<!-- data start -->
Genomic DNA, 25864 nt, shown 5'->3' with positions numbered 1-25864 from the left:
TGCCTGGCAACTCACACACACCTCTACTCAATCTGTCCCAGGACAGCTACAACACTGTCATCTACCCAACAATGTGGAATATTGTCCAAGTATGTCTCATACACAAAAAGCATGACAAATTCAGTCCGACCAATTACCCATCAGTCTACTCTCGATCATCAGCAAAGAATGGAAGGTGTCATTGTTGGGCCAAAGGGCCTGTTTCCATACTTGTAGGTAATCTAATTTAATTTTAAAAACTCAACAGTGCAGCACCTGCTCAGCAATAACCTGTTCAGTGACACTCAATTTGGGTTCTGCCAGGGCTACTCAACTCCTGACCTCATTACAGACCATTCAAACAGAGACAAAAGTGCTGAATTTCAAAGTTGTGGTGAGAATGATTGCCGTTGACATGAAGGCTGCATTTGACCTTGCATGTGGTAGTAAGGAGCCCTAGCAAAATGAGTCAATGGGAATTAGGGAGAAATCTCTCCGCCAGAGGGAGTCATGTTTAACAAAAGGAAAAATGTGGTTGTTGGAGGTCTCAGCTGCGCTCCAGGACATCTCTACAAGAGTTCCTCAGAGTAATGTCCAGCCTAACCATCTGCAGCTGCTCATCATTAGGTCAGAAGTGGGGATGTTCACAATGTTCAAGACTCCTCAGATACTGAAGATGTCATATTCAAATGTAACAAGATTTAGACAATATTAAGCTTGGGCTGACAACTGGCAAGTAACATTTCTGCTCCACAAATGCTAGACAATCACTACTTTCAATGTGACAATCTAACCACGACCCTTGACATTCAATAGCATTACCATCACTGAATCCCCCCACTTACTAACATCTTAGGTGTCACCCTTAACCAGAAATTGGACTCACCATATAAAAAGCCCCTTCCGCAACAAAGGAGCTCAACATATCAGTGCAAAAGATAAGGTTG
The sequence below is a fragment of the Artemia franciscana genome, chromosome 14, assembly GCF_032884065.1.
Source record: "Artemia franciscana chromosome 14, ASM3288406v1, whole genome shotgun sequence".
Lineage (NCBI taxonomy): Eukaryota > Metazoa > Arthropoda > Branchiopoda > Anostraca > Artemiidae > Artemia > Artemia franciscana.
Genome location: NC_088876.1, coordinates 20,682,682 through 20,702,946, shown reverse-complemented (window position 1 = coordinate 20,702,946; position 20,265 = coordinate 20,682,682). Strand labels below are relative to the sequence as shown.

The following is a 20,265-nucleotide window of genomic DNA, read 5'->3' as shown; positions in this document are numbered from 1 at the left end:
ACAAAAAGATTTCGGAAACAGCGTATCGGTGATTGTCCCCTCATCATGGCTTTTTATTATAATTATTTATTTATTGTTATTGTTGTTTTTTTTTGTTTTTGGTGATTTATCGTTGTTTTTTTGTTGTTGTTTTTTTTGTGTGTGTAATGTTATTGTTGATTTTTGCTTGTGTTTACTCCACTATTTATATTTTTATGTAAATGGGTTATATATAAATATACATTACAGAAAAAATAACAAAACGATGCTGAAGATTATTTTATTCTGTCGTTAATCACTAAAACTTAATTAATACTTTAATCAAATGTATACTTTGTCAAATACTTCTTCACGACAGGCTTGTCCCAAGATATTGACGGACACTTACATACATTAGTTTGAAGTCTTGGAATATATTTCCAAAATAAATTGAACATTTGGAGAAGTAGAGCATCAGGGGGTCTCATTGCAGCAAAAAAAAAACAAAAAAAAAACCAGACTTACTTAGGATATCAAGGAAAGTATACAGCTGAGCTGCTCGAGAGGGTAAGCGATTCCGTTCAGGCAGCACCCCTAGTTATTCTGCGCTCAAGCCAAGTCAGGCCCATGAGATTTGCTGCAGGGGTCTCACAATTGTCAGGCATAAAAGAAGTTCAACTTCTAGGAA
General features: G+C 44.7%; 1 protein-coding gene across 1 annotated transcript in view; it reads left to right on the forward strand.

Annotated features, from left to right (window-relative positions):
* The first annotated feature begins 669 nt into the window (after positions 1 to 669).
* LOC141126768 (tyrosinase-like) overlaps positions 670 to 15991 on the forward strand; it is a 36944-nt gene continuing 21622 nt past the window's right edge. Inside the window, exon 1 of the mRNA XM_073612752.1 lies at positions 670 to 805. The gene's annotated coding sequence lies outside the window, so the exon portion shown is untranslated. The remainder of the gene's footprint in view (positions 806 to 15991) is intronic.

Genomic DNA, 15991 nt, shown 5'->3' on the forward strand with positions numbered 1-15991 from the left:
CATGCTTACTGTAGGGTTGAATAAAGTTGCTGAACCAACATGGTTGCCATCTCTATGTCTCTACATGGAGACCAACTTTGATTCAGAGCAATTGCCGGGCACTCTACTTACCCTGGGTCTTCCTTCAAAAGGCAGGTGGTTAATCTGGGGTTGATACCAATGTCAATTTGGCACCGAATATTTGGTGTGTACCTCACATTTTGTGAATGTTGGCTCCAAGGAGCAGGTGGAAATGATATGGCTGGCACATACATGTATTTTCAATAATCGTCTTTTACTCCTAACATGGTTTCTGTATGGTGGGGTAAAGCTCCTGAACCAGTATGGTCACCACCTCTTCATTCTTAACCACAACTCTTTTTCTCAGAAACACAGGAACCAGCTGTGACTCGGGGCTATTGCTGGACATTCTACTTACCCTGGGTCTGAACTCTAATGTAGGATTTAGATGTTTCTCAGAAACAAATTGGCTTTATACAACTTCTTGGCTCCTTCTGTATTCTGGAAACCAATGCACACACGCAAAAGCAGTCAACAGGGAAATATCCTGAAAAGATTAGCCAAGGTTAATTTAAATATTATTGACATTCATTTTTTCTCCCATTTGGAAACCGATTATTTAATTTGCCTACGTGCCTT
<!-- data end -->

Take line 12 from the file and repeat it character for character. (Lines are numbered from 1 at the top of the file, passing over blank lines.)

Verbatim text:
* LOC141126768 (tyrosinase-like) overlaps positions 670 to 15991 on the forward strand; it is a 36944-nt gene continuing 21622 nt past the window's right edge. Inside the window, exon 1 of the mRNA XM_073612752.1 lies at positions 670 to 805. The gene's annotated coding sequence lies outside the window, so the exon portion shown is untranslated. The remainder of the gene's footprint in view (positions 806 to 15991) is intronic.